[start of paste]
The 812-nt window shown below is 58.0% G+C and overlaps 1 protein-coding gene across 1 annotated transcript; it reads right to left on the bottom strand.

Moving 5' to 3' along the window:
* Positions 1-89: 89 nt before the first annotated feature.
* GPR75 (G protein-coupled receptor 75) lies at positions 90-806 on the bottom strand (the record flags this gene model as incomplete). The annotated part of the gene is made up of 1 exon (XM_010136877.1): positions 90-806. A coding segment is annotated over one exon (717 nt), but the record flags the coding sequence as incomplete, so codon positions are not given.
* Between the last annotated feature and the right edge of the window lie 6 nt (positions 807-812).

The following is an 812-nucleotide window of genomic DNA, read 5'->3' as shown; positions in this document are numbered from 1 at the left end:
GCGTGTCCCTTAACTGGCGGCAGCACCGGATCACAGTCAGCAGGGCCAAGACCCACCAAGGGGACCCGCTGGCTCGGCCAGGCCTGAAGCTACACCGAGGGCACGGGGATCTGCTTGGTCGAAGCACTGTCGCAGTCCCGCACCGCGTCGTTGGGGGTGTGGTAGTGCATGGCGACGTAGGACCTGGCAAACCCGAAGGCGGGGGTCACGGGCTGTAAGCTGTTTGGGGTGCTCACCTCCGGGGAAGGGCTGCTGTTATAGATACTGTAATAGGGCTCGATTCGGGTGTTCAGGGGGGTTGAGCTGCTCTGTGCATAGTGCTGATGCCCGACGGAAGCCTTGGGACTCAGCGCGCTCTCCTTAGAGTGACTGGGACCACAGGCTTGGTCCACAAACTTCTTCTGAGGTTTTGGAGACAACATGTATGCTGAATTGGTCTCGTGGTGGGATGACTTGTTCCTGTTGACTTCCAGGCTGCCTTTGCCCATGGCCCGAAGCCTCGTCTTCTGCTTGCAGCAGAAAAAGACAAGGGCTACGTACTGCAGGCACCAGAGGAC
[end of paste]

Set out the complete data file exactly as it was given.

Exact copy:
The 812-nt window shown below is 58.0% G+C and overlaps 1 protein-coding gene across 1 annotated transcript; it reads right to left on the bottom strand.

Moving 5' to 3' along the window:
* Positions 1-89: 89 nt before the first annotated feature.
* GPR75 (G protein-coupled receptor 75) lies at positions 90-806 on the bottom strand (the record flags this gene model as incomplete). The annotated part of the gene is made up of 1 exon (XM_010136877.1): positions 90-806. A coding segment is annotated over one exon (717 nt), but the record flags the coding sequence as incomplete, so codon positions are not given.
* Between the last annotated feature and the right edge of the window lie 6 nt (positions 807-812).

The following is an 812-nucleotide window of genomic DNA, read 5'->3' as shown; positions in this document are numbered from 1 at the left end:
GCGTGTCCCTTAACTGGCGGCAGCACCGGATCACAGTCAGCAGGGCCAAGACCCACCAAGGGGACCCGCTGGCTCGGCCAGGCCTGAAGCTACACCGAGGGCACGGGGATCTGCTTGGTCGAAGCACTGTCGCAGTCCCGCACCGCGTCGTTGGGGGTGTGGTAGTGCATGGCGACGTAGGACCTGGCAAACCCGAAGGCGGGGGTCACGGGCTGTAAGCTGTTTGGGGTGCTCACCTCCGGGGAAGGGCTGCTGTTATAGATACTGTAATAGGGCTCGATTCGGGTGTTCAGGGGGGTTGAGCTGCTCTGTGCATAGTGCTGATGCCCGACGGAAGCCTTGGGACTCAGCGCGCTCTCCTTAGAGTGACTGGGACCACAGGCTTGGTCCACAAACTTCTTCTGAGGTTTTGGAGACAACATGTATGCTGAATTGGTCTCGTGGTGGGATGACTTGTTCCTGTTGACTTCCAGGCTGCCTTTGCCCATGGCCCGAAGCCTCGTCTTCTGCTTGCAGCAGAAAAAGACAAGGGCTACGTACTGCAGGCACCAGAGGAC